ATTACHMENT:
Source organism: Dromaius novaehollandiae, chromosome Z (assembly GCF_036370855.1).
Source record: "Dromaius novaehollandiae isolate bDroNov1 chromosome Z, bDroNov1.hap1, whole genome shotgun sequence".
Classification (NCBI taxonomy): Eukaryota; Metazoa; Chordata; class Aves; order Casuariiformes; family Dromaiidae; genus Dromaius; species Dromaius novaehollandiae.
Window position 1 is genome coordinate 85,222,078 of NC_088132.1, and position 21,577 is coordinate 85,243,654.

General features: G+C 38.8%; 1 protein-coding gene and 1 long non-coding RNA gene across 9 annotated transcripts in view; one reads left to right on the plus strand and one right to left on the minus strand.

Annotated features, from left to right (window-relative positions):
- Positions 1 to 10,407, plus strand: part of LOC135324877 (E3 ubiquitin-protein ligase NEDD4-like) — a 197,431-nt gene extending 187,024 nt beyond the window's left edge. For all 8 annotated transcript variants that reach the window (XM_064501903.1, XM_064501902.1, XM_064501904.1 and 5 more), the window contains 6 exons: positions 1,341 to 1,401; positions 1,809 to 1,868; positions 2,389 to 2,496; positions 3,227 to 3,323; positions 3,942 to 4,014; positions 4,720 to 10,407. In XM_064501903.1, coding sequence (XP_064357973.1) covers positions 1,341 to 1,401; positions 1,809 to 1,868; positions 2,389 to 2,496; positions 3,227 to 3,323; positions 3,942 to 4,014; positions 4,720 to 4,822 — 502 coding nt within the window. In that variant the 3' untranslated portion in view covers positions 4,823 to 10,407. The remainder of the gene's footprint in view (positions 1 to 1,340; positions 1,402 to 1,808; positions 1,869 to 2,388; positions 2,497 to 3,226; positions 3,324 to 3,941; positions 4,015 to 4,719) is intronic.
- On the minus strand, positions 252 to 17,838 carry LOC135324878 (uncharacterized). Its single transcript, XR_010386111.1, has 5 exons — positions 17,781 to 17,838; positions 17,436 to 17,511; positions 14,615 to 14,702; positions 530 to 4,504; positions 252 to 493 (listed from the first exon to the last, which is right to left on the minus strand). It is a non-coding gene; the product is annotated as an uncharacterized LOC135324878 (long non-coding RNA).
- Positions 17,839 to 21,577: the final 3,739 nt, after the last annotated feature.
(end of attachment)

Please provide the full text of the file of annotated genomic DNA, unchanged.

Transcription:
Source organism: Dromaius novaehollandiae, chromosome Z (assembly GCF_036370855.1).
Source record: "Dromaius novaehollandiae isolate bDroNov1 chromosome Z, bDroNov1.hap1, whole genome shotgun sequence".
Classification (NCBI taxonomy): Eukaryota; Metazoa; Chordata; class Aves; order Casuariiformes; family Dromaiidae; genus Dromaius; species Dromaius novaehollandiae.
Window position 1 is genome coordinate 85,222,078 of NC_088132.1, and position 21,577 is coordinate 85,243,654.

General features: G+C 38.8%; 1 protein-coding gene and 1 long non-coding RNA gene across 9 annotated transcripts in view; one reads left to right on the plus strand and one right to left on the minus strand.

Annotated features, from left to right (window-relative positions):
- Positions 1 to 10,407, plus strand: part of LOC135324877 (E3 ubiquitin-protein ligase NEDD4-like) — a 197,431-nt gene extending 187,024 nt beyond the window's left edge. For all 8 annotated transcript variants that reach the window (XM_064501903.1, XM_064501902.1, XM_064501904.1 and 5 more), the window contains 6 exons: positions 1,341 to 1,401; positions 1,809 to 1,868; positions 2,389 to 2,496; positions 3,227 to 3,323; positions 3,942 to 4,014; positions 4,720 to 10,407. In XM_064501903.1, coding sequence (XP_064357973.1) covers positions 1,341 to 1,401; positions 1,809 to 1,868; positions 2,389 to 2,496; positions 3,227 to 3,323; positions 3,942 to 4,014; positions 4,720 to 4,822 — 502 coding nt within the window. In that variant the 3' untranslated portion in view covers positions 4,823 to 10,407. The remainder of the gene's footprint in view (positions 1 to 1,340; positions 1,402 to 1,808; positions 1,869 to 2,388; positions 2,497 to 3,226; positions 3,324 to 3,941; positions 4,015 to 4,719) is intronic.
- On the minus strand, positions 252 to 17,838 carry LOC135324878 (uncharacterized). Its single transcript, XR_010386111.1, has 5 exons — positions 17,781 to 17,838; positions 17,436 to 17,511; positions 14,615 to 14,702; positions 530 to 4,504; positions 252 to 493 (listed from the first exon to the last, which is right to left on the minus strand). It is a non-coding gene; the product is annotated as an uncharacterized LOC135324878 (long non-coding RNA).
- Positions 17,839 to 21,577: the final 3,739 nt, after the last annotated feature.